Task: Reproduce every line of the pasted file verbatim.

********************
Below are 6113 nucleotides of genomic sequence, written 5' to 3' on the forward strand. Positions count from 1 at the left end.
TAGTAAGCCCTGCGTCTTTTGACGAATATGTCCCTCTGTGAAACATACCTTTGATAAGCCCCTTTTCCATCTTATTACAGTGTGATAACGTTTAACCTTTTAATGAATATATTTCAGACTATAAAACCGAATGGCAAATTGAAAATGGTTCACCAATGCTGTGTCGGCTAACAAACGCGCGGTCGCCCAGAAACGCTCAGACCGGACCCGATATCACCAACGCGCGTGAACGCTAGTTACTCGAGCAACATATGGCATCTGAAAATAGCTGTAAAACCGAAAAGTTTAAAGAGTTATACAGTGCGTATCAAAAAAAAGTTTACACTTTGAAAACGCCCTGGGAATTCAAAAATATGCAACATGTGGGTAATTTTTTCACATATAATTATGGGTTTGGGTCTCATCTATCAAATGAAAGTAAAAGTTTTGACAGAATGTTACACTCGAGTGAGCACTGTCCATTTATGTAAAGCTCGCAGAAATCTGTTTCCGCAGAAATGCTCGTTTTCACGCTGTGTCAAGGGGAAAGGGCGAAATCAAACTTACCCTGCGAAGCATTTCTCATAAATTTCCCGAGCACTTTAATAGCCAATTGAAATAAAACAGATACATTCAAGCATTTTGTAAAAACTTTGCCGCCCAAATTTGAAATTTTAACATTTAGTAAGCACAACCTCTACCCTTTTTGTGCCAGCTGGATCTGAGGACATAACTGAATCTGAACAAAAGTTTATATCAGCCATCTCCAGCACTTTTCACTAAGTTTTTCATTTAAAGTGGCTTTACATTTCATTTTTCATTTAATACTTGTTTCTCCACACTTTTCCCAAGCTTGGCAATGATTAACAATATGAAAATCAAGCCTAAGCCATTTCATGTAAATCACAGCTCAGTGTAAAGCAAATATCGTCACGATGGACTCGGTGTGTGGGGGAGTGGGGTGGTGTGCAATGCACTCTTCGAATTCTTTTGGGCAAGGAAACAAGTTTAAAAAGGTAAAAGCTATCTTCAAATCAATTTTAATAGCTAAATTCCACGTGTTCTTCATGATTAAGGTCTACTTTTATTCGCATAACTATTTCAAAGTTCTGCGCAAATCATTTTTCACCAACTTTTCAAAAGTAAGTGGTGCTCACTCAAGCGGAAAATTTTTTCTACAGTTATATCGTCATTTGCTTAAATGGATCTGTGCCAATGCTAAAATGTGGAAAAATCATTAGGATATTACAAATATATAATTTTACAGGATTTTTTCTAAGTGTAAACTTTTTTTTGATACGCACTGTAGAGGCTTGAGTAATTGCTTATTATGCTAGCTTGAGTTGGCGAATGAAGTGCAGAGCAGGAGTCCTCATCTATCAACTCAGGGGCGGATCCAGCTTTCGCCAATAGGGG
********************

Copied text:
Below are 6113 nucleotides of genomic sequence, written 5' to 3' on the forward strand. Positions count from 1 at the left end.
TAGTAAGCCCTGCGTCTTTTGACGAATATGTCCCTCTGTGAAACATACCTTTGATAAGCCCCTTTTCCATCTTATTACAGTGTGATAACGTTTAACCTTTTAATGAATATATTTCAGACTATAAAACCGAATGGCAAATTGAAAATGGTTCACCAATGCTGTGTCGGCTAACAAACGCGCGGTCGCCCAGAAACGCTCAGACCGGACCCGATATCACCAACGCGCGTGAACGCTAGTTACTCGAGCAACATATGGCATCTGAAAATAGCTGTAAAACCGAAAAGTTTAAAGAGTTATACAGTGCGTATCAAAAAAAAGTTTACACTTTGAAAACGCCCTGGGAATTCAAAAATATGCAACATGTGGGTAATTTTTTCACATATAATTATGGGTTTGGGTCTCATCTATCAAATGAAAGTAAAAGTTTTGACAGAATGTTACACTCGAGTGAGCACTGTCCATTTATGTAAAGCTCGCAGAAATCTGTTTCCGCAGAAATGCTCGTTTTCACGCTGTGTCAAGGGGAAAGGGCGAAATCAAACTTACCCTGCGAAGCATTTCTCATAAATTTCCCGAGCACTTTAATAGCCAATTGAAATAAAACAGATACATTCAAGCATTTTGTAAAAACTTTGCCGCCCAAATTTGAAATTTTAACATTTAGTAAGCACAACCTCTACCCTTTTTGTGCCAGCTGGATCTGAGGACATAACTGAATCTGAACAAAAGTTTATATCAGCCATCTCCAGCACTTTTCACTAAGTTTTTCATTTAAAGTGGCTTTACATTTCATTTTTCATTTAATACTTGTTTCTCCACACTTTTCCCAAGCTTGGCAATGATTAACAATATGAAAATCAAGCCTAAGCCATTTCATGTAAATCACAGCTCAGTGTAAAGCAAATATCGTCACGATGGACTCGGTGTGTGGGGGAGTGGGGTGGTGTGCAATGCACTCTTCGAATTCTTTTGGGCAAGGAAACAAGTTTAAAAAGGTAAAAGCTATCTTCAAATCAATTTTAATAGCTAAATTCCACGTGTTCTTCATGATTAAGGTCTACTTTTATTCGCATAACTATTTCAAAGTTCTGCGCAAATCATTTTTCACCAACTTTTCAAAAGTAAGTGGTGCTCACTCAAGCGGAAAATTTTTTCTACAGTTATATCGTCATTTGCTTAAATGGATCTGTGCCAATGCTAAAATGTGGAAAAATCATTAGGATATTACAAATATATAATTTTACAGGATTTTTTCTAAGTGTAAACTTTTTTTTGATACGCACTGTAGAGGCTTGAGTAATTGCTTATTATGCTAGCTTGAGTTGGCGAATGAAGTGCAGAGCAGGAGTCCTCATCTATCAACTCAGGGGCGGATCCAGCTTTCGCCAATAGGGG